Following almost three years of legal battles, a US judge has declared the government can legally continue to categorise Insane Clown Posse fans, known as Juggalos, as gang members, and presumably treat them as such. The ruling follows several lawsuits brought against the FBI by ICP.
In 2011, the FBI released a report that classified Juggalos as a “loosely organized hybrid gang.” The following year, ICP members Shaggy 2 Dope and Violent J filed a lawsuit against the FBI for their failure to produce any evidence that would support their categorisation of Juggalos as a gang.
In January of this year, the Michigan duo launched another suit, asking the court to declare it illegal to classify Juggalos as members of a criminal organisation, claiming doing so violated their constitutional rights and led to harassment by police, which has caused them “significant harm.”
But according to the Associated Press, US district judge Robert Cleland has dismissed ICP’s suit, saying the FBI’s report on gangs “does not recommend any particular course of action for local law enforcement to follow,” and thus does not have any concrete ramifications for the groups listed.
Speaking to Music Feeds late last year, Shaggy 2 Dope claimed that the gang classification had a significant impact on ICP fans and the band felt a responsibility to protect them. “[Fans] were getting persecuted twice as hard because they’re considered gang members,” he explained.
ICP’s case also featured testimony from four Juggalos claiming they were subjected to police harassment and other infringements for identifying with the ICP, including 20-year-old Brandon Bradley, who testified to being stopped on numerous occasions for his ICP tattoos and clothing.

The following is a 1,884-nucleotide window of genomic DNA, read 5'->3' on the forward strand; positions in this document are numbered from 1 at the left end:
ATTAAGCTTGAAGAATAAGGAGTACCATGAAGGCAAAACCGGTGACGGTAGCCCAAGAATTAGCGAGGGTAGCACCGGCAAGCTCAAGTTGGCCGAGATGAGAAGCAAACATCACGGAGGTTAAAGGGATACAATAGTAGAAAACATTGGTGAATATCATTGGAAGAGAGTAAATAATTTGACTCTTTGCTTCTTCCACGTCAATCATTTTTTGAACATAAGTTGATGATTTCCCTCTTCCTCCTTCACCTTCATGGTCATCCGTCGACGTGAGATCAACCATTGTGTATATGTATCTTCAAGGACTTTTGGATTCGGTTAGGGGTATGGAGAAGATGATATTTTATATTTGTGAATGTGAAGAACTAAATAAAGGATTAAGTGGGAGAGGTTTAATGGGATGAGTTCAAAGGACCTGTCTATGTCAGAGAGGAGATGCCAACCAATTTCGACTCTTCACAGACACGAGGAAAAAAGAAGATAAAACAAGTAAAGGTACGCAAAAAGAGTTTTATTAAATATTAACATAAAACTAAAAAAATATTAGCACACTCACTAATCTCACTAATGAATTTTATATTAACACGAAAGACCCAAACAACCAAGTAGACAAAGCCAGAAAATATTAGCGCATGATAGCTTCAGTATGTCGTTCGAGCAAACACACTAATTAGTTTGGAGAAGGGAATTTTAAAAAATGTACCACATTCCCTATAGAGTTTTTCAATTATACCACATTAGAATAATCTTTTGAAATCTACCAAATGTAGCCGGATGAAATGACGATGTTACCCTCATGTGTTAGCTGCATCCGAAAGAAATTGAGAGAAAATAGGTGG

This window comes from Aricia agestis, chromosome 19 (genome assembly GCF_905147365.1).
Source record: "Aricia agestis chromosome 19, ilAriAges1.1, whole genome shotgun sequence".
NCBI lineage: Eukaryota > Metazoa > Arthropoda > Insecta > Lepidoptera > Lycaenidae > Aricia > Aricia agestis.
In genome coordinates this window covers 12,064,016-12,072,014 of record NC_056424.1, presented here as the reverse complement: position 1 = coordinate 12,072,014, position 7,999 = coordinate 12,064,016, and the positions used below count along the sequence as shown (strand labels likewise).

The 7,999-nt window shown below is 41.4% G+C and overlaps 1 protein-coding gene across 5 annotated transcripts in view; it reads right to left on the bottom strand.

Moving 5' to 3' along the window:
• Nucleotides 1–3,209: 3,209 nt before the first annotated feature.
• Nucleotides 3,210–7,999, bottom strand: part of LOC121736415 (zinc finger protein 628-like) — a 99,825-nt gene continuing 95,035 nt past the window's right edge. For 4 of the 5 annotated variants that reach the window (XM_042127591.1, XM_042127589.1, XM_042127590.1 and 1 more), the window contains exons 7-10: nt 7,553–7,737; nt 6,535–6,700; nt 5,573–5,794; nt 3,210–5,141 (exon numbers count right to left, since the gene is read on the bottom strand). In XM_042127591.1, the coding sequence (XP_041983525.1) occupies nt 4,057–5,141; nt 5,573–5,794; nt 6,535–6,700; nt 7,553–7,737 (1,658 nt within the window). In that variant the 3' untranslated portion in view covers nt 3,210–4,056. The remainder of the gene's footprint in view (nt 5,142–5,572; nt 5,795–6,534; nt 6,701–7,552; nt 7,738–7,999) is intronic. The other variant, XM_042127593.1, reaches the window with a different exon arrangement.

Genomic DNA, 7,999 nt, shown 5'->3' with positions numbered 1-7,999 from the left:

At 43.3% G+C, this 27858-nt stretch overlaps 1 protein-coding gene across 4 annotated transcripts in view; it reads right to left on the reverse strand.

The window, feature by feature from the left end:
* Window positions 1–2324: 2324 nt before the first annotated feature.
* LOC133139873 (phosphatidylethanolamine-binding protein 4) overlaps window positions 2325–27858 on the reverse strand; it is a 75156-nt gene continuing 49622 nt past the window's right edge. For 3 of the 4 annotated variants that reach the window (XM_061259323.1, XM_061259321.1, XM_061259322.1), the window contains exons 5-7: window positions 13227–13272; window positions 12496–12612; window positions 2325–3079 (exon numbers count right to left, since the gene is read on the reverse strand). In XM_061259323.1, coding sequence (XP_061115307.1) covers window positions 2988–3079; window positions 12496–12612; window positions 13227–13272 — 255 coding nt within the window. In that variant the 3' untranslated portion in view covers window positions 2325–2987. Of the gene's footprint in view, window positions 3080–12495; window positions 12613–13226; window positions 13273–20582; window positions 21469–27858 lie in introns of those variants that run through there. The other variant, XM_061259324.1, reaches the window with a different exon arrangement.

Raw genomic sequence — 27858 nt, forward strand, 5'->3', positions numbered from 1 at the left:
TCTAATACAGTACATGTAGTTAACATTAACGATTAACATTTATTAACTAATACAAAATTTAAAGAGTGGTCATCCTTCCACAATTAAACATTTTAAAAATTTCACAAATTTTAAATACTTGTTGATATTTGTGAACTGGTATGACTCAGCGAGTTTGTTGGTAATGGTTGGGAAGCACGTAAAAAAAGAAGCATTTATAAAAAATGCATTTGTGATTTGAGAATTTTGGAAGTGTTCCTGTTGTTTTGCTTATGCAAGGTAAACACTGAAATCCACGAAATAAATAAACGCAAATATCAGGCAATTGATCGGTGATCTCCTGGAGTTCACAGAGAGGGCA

During a 2012 interview with rapper Danny Brown at ICP’s annual fan event, Gathering of the Juggalos, Violent Jay claimed that as a result of the Juggalos’ classification as a gang, US alternative apparel chain store Hot Topic decided to stop carrying the band’s merchandise.
“This is not the end. We’ll keep fighting to clear the Juggalo family name,” said Violent J in a statement released by the ACLU today. “While it is easy to fear what one does not understand, discrimination and bigotry against any group of people is just plain wrong and un-American.”
Watch: Insane Clown Posse Talk About Juggalos and the FBI
Gallery: Insane Clown Posse, Boondox, Big Hoodoo, Kid Krusher – The Hi-Fi, Brisbane 05/12/2013
Photos by Rebecca Reid